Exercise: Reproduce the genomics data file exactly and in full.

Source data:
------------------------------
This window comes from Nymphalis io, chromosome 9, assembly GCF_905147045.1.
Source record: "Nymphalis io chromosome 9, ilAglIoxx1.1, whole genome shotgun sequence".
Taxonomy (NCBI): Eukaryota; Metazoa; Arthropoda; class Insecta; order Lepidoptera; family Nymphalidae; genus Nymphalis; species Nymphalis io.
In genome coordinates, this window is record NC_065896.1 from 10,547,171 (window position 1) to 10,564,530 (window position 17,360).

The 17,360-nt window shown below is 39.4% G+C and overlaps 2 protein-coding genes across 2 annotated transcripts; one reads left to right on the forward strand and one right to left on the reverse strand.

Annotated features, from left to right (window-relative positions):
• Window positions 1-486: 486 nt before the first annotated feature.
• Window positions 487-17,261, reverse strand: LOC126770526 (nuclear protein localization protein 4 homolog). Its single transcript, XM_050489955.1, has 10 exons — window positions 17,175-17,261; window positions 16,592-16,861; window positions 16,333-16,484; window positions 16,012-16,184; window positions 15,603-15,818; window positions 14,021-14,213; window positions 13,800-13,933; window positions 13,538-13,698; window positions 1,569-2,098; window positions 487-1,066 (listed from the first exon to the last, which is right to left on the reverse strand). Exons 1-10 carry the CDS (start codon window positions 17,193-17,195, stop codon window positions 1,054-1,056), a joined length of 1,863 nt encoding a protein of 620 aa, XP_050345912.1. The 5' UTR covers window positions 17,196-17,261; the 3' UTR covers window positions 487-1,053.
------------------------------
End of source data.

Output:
This window comes from Nymphalis io, chromosome 9, assembly GCF_905147045.1.
Source record: "Nymphalis io chromosome 9, ilAglIoxx1.1, whole genome shotgun sequence".
Taxonomy (NCBI): Eukaryota; Metazoa; Arthropoda; class Insecta; order Lepidoptera; family Nymphalidae; genus Nymphalis; species Nymphalis io.
In genome coordinates, this window is record NC_065896.1 from 10,547,171 (window position 1) to 10,564,530 (window position 17,360).

The 17,360-nt window shown below is 39.4% G+C and overlaps 2 protein-coding genes across 2 annotated transcripts; one reads left to right on the forward strand and one right to left on the reverse strand.

Annotated features, from left to right (window-relative positions):
• Window positions 1-486: 486 nt before the first annotated feature.
• Window positions 487-17,261, reverse strand: LOC126770526 (nuclear protein localization protein 4 homolog). Its single transcript, XM_050489955.1, has 10 exons — window positions 17,175-17,261; window positions 16,592-16,861; window positions 16,333-16,484; window positions 16,012-16,184; window positions 15,603-15,818; window positions 14,021-14,213; window positions 13,800-13,933; window positions 13,538-13,698; window positions 1,569-2,098; window positions 487-1,066 (listed from the first exon to the last, which is right to left on the reverse strand). Exons 1-10 carry the CDS (start codon window positions 17,193-17,195, stop codon window positions 1,054-1,056), a joined length of 1,863 nt encoding a protein of 620 aa, XP_050345912.1. The 5' UTR covers window positions 17,196-17,261; the 3' UTR covers window positions 487-1,053.